By Bruce Levine–

CHICAGO (CBS) — The Cubs fell short of their goal of winning a second consecutive World Series in 2017, being humbled and thoroughly outplayed by the newly crowned National League champion Dodgers in five games.

READ MORE: Chicago Weather Alert: Snow Totals From Lake Effect Snowstorm

The manner in which the ending played out seems to have given both the players and management a new resolve headed into next season. Judging by his season-ending press conference Friday afternoon, it appears president of baseball operations Theo Epstein won’t be content with the three straight NLCS appearances the organization has registered.

Epstein made clear in his marathon media session that standing pat this offseason won’t be an option for the Cubs, who rallied with a strong second half to finish with 92 wins and win the NL Central. Epstein expressed a desire to retain right-hander Jake Arrieta and closer Wade Davis but added, “Wanting doesn’t mean having.” At the forefront of business in the next four months for the Cubs front office will be addressing the rotation and closer role.

To help on those fronts — notably in obtaining another starting pitcher — Epstein acknowledged that it might be time to deal from some of the team’s depth among position players.

“I certainly think we have major league talent to move if we are able to find the right deals,” Epstein said without hesitation. “I believe we have plenty of good prospects to move as well. They may not be headline guys, but there are certain trades to be made without touching our big league team if we want to.”

Watching many Cubs players have poor approaches at the plate amid postseason struggles reminded the front office of the importance of having different types of batters in the lineup. Epstein spoke of a need to “grind out” at-bats that are more “professional,” which would complement the slugging component the Cubs boast..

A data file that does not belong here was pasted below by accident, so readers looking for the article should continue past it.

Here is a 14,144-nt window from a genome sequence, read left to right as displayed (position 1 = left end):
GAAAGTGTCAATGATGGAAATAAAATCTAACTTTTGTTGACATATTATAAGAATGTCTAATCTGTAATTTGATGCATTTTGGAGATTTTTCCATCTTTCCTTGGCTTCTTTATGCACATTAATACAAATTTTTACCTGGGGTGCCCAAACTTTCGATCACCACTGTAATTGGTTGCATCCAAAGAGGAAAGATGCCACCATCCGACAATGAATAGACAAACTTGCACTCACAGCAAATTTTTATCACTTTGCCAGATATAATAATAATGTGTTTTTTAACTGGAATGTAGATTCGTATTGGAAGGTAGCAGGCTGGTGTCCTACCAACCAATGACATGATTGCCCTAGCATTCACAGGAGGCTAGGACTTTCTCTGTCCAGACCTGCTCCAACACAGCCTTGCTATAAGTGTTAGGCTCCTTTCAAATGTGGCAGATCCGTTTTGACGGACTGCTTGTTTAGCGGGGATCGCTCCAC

READ MORE: Chicago Weather Alert: Dangerous Driving Conditions With Snow Causing Low Visibility Friday

“We look into free agency as well as approach all avenues to get better,” Epstein said. “We want the organization and big league team to be better. That is contemplating trades at the big league level and with prospects. Also, trades for buy-low guys who are not household names, who maybe can become so in the future. We need to be honest about things we can do better in.”

The Cubs’ positional duplications appear to be at shortstop and the outfielder. The Cubs have two young talents in Addison Russell and Javier Baez at shortstop. Neither is likely to be traded unless another team is willing to dramatically overpay for one of them.

Young outfielders Kyle Schwarber and Ian Happ will be targets for foes looking for big power and lower-priced, controllable contracts. Epstein loves all his players but understands the Cubs may have to part with a player or two they really like to address the missing elements on their team.

“To win the World Series, you have to be able to do a lot of things well,” Epstein said. “That was proved by us last year and underscored this season. You must play at a real high level, and many things must come together. Watching the Dodgers perform at a really high level is a nice reminder to us as to how high the bar is.”

The Cubs notably need starting pitching and bullpen help. They also could use a go-to lead-off hitter and more team speed.

“To go into the offseason prepared to make some tough choices and execute on them, keeping an open mind to anything is appropriate,” Epstein said. “Under these circumstances where we have some obvious deficits and we have some real surplus with talented players who are really desirable. We really benefited from having two or three extra starting players available on the roster. That helped us win the last few years. Sooner or later, you have to consider sacrificing some of that depth to address needs elsewhere on the club.”

MORE NEWS: Judge OKs Agreement To Destroy Gun Used By Kyle Rittenhouse

Bruce Levine covers the Cubs and White Sox for 670 The Score and Follow him on Twitter @MLBBruceLevine.